Friday, February 6th, 1970 was a clear, cold New England day, typical of the time of year, I would later learn. My mother, my ten year-old sister Sally, and I arrived at Logan Airport and took a taxi to Brookline, where my father, who had been in America since the previous September, had moved from his Cambridge bachelor pad and rented a two-bedroom apartment. The schools were known to be good in Brookline, and the apartment, on Longwood Avenue near Coolidge Corner, was almost immediately opposite the Lawrence School, where Sally would be entering the fifth grade more than halfway through the year.
But on that February afternoon all I knew was that it was extremely cold and yet the sky was unbelievably clear. In my experience, clear sunny skies were associated with heat: blue skies and frigid temperatures did not compute (as the robot would say in Lost in Space, my favorite American television show during our long eighteen-month sojourn in England, waiting for our Green Cards). Only later would I learn that it was precisely when there was no cloud cover that it was the coldest. Until that day, when reading the phrase, “not a cloud in the sky,” I had always assumed that it was an exaggeration; but here I was witnessing for the first time a wide open sky with not a wisp of cloud in it. (Later, in 1973, studying in England for a year, I would find the close grey skies suffocating and long to return to America’s Big Sky, suddenly symbolic of an American openness that I had not appreciated before.)
We had a beautiful view of the Boston skyline from the taxi, and the cabbie cheerfully stepped into the role of a tour guide and host, welcoming immigrants to a new country. I remember him pointing with pride to the Prudential Tower; did he mention Fenway Park, too? I think so, but can’t be sure. What did we know of baseball? Strangely enough, I can’t remember whether or not my father was with us on that cab ride, even though he must have been; we had been separated from him for a year and a half. Perhaps he was sitting uncharacteristically quietly up front with the loquacious driver, waiting to show us the apartment he had picked out for us and hoping that we would approve of it.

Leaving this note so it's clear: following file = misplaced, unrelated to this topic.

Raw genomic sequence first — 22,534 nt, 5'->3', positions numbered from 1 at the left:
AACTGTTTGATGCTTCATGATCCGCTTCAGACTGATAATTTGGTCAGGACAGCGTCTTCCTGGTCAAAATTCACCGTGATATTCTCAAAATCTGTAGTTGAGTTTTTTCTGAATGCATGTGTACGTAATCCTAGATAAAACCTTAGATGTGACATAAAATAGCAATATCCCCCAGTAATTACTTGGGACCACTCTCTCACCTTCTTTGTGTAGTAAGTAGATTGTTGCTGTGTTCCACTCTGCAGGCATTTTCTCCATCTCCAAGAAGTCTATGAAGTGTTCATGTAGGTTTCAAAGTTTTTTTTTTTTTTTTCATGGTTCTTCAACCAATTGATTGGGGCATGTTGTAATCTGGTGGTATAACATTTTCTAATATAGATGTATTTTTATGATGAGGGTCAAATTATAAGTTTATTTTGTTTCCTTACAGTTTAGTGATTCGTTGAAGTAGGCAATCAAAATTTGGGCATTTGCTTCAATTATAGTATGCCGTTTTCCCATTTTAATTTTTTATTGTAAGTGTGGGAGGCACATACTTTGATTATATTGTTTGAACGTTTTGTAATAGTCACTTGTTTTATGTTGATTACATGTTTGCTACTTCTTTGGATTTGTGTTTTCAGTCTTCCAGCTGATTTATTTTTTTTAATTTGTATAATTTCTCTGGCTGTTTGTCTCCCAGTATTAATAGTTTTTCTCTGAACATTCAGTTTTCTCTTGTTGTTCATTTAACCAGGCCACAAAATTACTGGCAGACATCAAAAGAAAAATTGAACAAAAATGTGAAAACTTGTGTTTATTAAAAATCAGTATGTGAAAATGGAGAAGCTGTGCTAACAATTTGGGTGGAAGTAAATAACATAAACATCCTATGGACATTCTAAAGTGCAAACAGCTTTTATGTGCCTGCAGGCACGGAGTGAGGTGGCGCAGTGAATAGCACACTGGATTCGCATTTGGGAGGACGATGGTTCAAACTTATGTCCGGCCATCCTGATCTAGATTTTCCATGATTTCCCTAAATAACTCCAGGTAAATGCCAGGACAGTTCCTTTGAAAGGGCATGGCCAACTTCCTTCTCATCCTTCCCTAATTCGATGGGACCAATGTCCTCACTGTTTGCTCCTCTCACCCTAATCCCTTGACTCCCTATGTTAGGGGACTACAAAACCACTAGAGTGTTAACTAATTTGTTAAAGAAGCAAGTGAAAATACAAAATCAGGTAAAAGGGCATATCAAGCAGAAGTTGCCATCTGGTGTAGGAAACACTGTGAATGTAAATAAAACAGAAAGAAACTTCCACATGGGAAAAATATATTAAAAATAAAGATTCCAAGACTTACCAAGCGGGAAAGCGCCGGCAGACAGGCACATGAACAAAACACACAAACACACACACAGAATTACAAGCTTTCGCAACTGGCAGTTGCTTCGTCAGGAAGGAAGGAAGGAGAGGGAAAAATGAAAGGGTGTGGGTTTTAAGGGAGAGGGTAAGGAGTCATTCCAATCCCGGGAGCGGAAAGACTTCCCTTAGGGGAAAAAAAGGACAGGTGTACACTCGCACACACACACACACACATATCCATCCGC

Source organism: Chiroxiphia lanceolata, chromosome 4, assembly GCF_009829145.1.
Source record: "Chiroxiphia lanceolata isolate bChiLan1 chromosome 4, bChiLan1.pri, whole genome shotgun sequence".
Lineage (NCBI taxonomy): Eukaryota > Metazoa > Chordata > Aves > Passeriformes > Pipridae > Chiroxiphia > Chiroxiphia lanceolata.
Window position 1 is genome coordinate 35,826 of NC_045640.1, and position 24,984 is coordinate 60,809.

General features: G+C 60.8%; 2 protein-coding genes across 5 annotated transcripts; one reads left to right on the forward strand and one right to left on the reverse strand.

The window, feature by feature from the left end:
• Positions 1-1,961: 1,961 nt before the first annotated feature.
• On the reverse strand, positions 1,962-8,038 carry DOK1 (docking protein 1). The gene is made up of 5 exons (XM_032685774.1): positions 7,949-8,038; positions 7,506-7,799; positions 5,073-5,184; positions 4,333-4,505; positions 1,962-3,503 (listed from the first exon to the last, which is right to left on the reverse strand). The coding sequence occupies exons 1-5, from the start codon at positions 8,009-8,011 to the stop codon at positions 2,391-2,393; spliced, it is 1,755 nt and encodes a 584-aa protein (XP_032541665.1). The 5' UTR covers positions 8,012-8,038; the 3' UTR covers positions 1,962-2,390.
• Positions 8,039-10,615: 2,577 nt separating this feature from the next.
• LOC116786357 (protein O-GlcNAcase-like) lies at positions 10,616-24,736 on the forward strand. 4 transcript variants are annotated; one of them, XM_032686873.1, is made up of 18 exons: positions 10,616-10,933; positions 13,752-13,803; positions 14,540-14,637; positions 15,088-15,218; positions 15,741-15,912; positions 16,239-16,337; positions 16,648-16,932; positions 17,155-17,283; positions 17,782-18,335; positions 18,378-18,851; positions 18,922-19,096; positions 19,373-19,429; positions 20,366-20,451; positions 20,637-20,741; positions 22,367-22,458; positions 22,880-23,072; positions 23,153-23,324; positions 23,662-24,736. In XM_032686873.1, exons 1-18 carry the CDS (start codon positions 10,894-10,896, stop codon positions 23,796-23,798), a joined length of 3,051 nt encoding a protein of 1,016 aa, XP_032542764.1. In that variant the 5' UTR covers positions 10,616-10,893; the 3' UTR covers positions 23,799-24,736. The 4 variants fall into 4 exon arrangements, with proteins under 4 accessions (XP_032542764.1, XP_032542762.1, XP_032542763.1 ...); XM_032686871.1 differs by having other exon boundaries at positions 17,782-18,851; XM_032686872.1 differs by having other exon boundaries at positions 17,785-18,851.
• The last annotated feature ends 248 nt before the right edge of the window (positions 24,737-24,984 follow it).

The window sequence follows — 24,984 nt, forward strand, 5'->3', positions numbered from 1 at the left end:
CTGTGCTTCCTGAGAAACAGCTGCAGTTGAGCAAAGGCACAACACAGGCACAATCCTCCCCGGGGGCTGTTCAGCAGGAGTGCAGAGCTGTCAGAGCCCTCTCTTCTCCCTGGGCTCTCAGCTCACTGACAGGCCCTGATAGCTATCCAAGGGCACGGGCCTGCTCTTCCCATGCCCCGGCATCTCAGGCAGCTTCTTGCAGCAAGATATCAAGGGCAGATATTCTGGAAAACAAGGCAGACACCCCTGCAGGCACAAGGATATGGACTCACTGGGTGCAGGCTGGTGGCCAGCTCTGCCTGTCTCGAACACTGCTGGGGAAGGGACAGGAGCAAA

We did approve, though we didn’t have much time to look around and get our bearings. Mum would have to start looking for work on the Monday, and Sally and I would have to venture into our respective new schools. The apartment was nearly empty when we arrived, but Dad soon built elegant and serviceable new furniture for it, as he had done every time we moved to a new place. This was to be our family’s last big move. Today, more than forty years later, we are still using some of the furniture that Dad made for our first home in America.